Lorena Ramirez, of Arlington, Virginia, holds up an American flag during a rally in support of immigration reform in Washington, Oct. 8, 2014.
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Cantor struggles with immigration blame game

Updated
Exactly one year ago yesterday, the Senate easily approved a bipartisan, comprehensive immigration reform package that would fix the nation’s broken status quo, boost the economy, and lower the deficit. The legislation was quickly endorsed by private-sector leaders, labor unions, faith-based leaders, law enforcement, and immigrant advocates.
 
President Obama marked the one-year anniversary of the Senate’s action by issuing a statement urging the Republican-led House to stop doing nothing. “Republicans in the House of Representatives have repeatedly failed to take action, seemingly preferring the status quo of a broken immigration system over meaningful reform,” the president said, adding, “We have a chance to strengthen our country while upholding our traditions as a nation of laws and a nation of immigrants, and I urge House Republicans to listen to the will of the American people and bring immigration reform to the House floor for a vote.”
 
Obama then followed up with a phone call to House Majority Leader Eric Cantor (R-Va.), who apparently wasn’t pleased.
Cantor issued a blistering statement afterward, criticizing Obama for calling him just after delivering what he called “a partisan statement” that indicated “no desire to work together” on immigration, a top priority for Obama that House Republicans have largely ignored.
 
“After five years, President Obama still has not learned how to effectively work with Congress to get things done,” Cantor said in the statement. “You do not attack the very people you hope to engage in a serious dialogue. I told the president the same thing I told him the last time we spoke. House Republicans do not support Senate Democrats’ immigration bill and amnesty efforts, and it will not be considered in the House.”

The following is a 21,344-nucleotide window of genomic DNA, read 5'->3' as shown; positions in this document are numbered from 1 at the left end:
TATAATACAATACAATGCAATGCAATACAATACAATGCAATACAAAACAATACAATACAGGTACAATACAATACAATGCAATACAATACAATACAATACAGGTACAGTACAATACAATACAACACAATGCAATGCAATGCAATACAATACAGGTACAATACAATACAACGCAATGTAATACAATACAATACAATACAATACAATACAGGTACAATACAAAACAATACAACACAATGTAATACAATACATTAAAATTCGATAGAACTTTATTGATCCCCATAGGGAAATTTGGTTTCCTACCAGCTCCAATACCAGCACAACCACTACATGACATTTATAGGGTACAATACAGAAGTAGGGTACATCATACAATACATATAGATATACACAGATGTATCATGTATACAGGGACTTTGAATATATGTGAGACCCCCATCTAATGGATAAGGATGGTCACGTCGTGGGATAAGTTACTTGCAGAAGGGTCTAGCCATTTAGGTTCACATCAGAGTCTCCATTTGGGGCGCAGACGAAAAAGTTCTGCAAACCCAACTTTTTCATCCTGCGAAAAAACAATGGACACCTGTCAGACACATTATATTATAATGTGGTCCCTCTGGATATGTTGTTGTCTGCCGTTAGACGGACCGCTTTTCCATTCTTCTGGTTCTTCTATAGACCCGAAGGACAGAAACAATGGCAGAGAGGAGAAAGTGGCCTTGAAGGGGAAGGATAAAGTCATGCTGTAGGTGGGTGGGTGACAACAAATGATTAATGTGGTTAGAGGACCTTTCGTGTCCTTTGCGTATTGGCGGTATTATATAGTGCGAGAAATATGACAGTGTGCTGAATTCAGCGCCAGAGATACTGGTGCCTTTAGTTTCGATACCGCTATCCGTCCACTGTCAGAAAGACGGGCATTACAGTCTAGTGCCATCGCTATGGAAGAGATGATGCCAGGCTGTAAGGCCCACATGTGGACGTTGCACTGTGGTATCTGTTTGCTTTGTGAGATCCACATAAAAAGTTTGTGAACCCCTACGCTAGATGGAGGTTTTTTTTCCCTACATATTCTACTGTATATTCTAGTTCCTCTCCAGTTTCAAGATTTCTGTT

For their part, White House officials seemed puzzled by Cantor’s outrage, saying the president and the Republican leader had a “pleasant call” in which Obama, among other things, extended Passover wishes to Cantor.
 
So what’s with the Majority Leader’s indignation? It appears Cantor hopes to kill immigration reform without actually getting blamed for killing immigration reform. Indeed, realizing the political risks associated with GOP lawmakers killing yet another popular, bipartisan bill, the Virginia Republican apparently hopes he can turn this around – Cantor wants to blame the death of reform on the president trying to pass reform over Cantor’s objections.
 
In other words, the Majority Leader has decided to play the blame game. Unfortunately for him and his party, he’s not playing it especially well.
 
Some of these policy debates can get complicated, but this one is surprisingly simple. House Republicans don’t want to vote on the popular, bipartisan immigration plan. House Republicans don’t want to vote on their own immigration ideas, either. House Republicans also aren’t open to legislative negotiations with House Democrats, Senate Democrats, or the White House.
 
House Republicans have made a series of demands as part of the immigration-reform process, which have been met, but instead of taking “yes” for an answer, GOP leaders still won’t consider action.
 
So how on Earth does Cantor expect to blame the president? Looking at the Majority Leader’s statement, note that he doesn’t suggest anything Obama said yesterday was factually incorrect, only that the president hurt Cantor’s feelings by being “partisan.”
 
Yes, House Republicans plan to go into the 2014 midterm elections by arguing that the demise of immigration reform can be attributed to one thing: Obama’s a big meanie.
 
Under the circumstances, it’s become increasingly difficult to take Cantor’s rhetoric on the issue seriously, but there are also policy implications to consider. Rep. Mario Diaz-Balart (R-Fla.) told Greg Sargent yesterday, “I’m convinced that if we don’t get it done by the August break, the president, who is feeling a lot of pressure from having not done anything on immigration reform, will feel that he has to act through executive action.”
 
In other words, if House Republicans refuse to act, the White House may have no choice but to do what it can unilaterally. Indeed, Diaz-Balart added that Obama would have all the cover he needs to act on his own: “[Congressional failure] would give every excuse for the president to move forward on dealing with the undocumented while blaming Republicans for Congress’ inaction.”
 

Eric Cantor and Immigration Reform

Cantor struggles with immigration blame game

Updated